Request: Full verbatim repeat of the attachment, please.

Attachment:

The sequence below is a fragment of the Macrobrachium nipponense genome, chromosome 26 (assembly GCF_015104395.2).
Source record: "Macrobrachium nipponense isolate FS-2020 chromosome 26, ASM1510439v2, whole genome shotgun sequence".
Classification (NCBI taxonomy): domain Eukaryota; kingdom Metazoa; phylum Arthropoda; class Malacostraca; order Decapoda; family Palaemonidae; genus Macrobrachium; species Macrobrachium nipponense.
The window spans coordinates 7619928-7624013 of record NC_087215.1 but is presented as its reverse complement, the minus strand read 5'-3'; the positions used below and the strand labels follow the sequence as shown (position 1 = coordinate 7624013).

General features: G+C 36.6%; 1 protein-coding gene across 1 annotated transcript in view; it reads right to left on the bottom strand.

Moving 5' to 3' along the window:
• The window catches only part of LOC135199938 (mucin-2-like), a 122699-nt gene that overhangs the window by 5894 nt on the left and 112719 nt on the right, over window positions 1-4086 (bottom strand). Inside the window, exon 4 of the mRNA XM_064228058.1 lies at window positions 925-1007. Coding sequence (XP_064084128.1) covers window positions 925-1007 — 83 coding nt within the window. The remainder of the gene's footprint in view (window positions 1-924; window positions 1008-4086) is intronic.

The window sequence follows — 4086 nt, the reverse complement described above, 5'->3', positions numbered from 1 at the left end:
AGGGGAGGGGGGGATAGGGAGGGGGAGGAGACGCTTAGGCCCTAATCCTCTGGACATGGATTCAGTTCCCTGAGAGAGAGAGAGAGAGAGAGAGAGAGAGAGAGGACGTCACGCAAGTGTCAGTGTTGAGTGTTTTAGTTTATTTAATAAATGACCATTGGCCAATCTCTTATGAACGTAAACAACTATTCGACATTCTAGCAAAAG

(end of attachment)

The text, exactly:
The sequence below is a fragment of the Macrobrachium nipponense genome, chromosome 26 (assembly GCF_015104395.2).
Source record: "Macrobrachium nipponense isolate FS-2020 chromosome 26, ASM1510439v2, whole genome shotgun sequence".
Classification (NCBI taxonomy): domain Eukaryota; kingdom Metazoa; phylum Arthropoda; class Malacostraca; order Decapoda; family Palaemonidae; genus Macrobrachium; species Macrobrachium nipponense.
The window spans coordinates 7619928-7624013 of record NC_087215.1 but is presented as its reverse complement, the minus strand read 5'-3'; the positions used below and the strand labels follow the sequence as shown (position 1 = coordinate 7624013).

General features: G+C 36.6%; 1 protein-coding gene across 1 annotated transcript in view; it reads right to left on the bottom strand.

Moving 5' to 3' along the window:
• The window catches only part of LOC135199938 (mucin-2-like), a 122699-nt gene that overhangs the window by 5894 nt on the left and 112719 nt on the right, over window positions 1-4086 (bottom strand). Inside the window, exon 4 of the mRNA XM_064228058.1 lies at window positions 925-1007. Coding sequence (XP_064084128.1) covers window positions 925-1007 — 83 coding nt within the window. The remainder of the gene's footprint in view (window positions 1-924; window positions 1008-4086) is intronic.

The window sequence follows — 4086 nt, the reverse complement described above, 5'->3', positions numbered from 1 at the left end:
AGGGGAGGGGGGGATAGGGAGGGGGAGGAGACGCTTAGGCCCTAATCCTCTGGACATGGATTCAGTTCCCTGAGAGAGAGAGAGAGAGAGAGAGAGAGAGAGAGGACGTCACGCAAGTGTCAGTGTTGAGTGTTTTAGTTTATTTAATAAATGACCATTGGCCAATCTCTTATGAACGTAAACAACTATTCGACATTCTAGCAAAAG